Tuesday 05 Jul 2022 | 08:01 | SYDNEY
Tuesday 05 Jul 2022 | 08:01 | SYDNEY

Rudd neglects friends in the Pacific


Jenny Hayward-Jones


21 March 2011 13:25

While Foreign Minister Kevin Rudd has been busy pursuing Australian foreign policy interests in North Africa and managing the consular response to the earthquakes in New Zealand and Japan, he is unlikely to have had time to keep an eye on the neighbourhood.

This is probably not helping to counter perceptions of gradual erosion of Australian diplomatic influence in the Pacific Islands region (this despite very generous aid spending and a successful hosting of the Pacific Islands Forum in Cairns in August 2009). Even Hillary Clinton has found time to worry about the Pacific in the last month.

Nowhere is the decline of Australia's diplomatic influence in the Pacific more apparent than in Fiji. Fiji's Prime Minister, Frank Bainimarama, is due to host the Melanesia Spearhead Group (MSG) leaders' summit on 31 March. It will be an occasion for Bainimarama to demonstrate regional leadership and thumb his nose again at Australia, which he blames for the delay in him taking the Chair of the MSG.

The more interesting aspect of this particular leaders' summit is that both East Timor and Indonesia will participate as observers, and that Luxembourg has been invited as a special guest

Indonesia's invitation has predictably frustrated the West Papuan independence movement, which is used to having its agenda pursued by Vanuatu at MSG meetings. This article in the Vanuatu Daily Post questions whether Indonesian aid had encouraged the MSG to issue an invitation to Jakarta. Indonesian President Susilo Bambang Yudhoyono announced new areas for cooperation when he visited PNG in March 2010 but it's unlikely this is the main motivation behind the MSG's agreement to grant Indonesia observer status.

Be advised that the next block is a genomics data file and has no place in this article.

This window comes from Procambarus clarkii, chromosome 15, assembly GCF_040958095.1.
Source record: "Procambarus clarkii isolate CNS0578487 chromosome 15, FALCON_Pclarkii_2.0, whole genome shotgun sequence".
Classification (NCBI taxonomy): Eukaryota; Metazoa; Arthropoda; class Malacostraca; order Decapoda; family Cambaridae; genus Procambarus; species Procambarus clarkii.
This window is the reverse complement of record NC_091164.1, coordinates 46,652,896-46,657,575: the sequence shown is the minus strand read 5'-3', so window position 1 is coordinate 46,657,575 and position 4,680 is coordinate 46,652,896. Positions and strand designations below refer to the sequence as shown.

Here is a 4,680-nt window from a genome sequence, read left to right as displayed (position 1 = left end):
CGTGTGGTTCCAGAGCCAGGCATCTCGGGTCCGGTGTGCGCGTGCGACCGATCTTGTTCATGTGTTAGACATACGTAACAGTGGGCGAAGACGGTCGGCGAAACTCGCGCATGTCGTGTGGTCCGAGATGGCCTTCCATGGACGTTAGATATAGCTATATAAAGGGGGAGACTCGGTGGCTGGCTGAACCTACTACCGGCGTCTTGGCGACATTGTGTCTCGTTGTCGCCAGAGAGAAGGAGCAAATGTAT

Indonesia and East Timor at least have genuine interest in and sympathies with the members of the MSG. But the invitation to the Grand Duchy of Luxembourg is a little odd. 

Luxembourg is the second smallest member of the EU, which is a major donor in the region. But it does not hold the rotating presidency so is unlikely to be formally representing the EU. Although Luxembourg is one of only five countries to spend more than 0.7% of their GNI on aid, it does not appear to extend this largesse as far the Pacific Islands. If the lure of aid was the determining factor for an invitation, surely China, which funds the MSG Secretariat, would have merited an invitation.

Could it be that Luxembourg, a competitor for Australia's candidacy for a temporary seat at the UN Security Council, is seeking an opportunity to lobby for more votes' And is this really any stranger than Kevin Rudd speaking at the African Union'

The members of the Pacific Islands Forum (excluding Fiji) first committed to support Australia's candidacy for a 2013-14 temporary seat at the UN Security Council in 2008 and reiterated that support last year. Canberra would hardly have been counting on Suva's vote, and an invitation to the MSG was never in prospect. But DFAT might want to be checking that Port Moresby, Honiara and Port Vila remember their commitments.

The strenuous efforts of Parliamentary Secretary for Pacific Island Affairs, Richard Marles, in flying the Australian flag all over the Pacific, are undoubtedly constructive and praise-worthy, but they only partly compensate for the Foreign Minister's lack of attention. Mr Rudd is yet to visit any Pacific Island country as Foreign Minister. His last bilateral visit to the region – to Papua New Guinea and Solomon Islands — was in March 2008 when he was Prime Minister. Other visits as Prime Minister included travel to Niue for the 2008 Pacific Islands Forum and to Papua New Guinea for a special leaders’ meeting on Fiji in January 2009.

Pacific Island governments could hardly fail to notice the conspicuous absence of the Australian Foreign Minister from their shores while he pursues new friends further afield. They may conclude that courting new friends should be their priority too.

Photo by Flickr user adrian.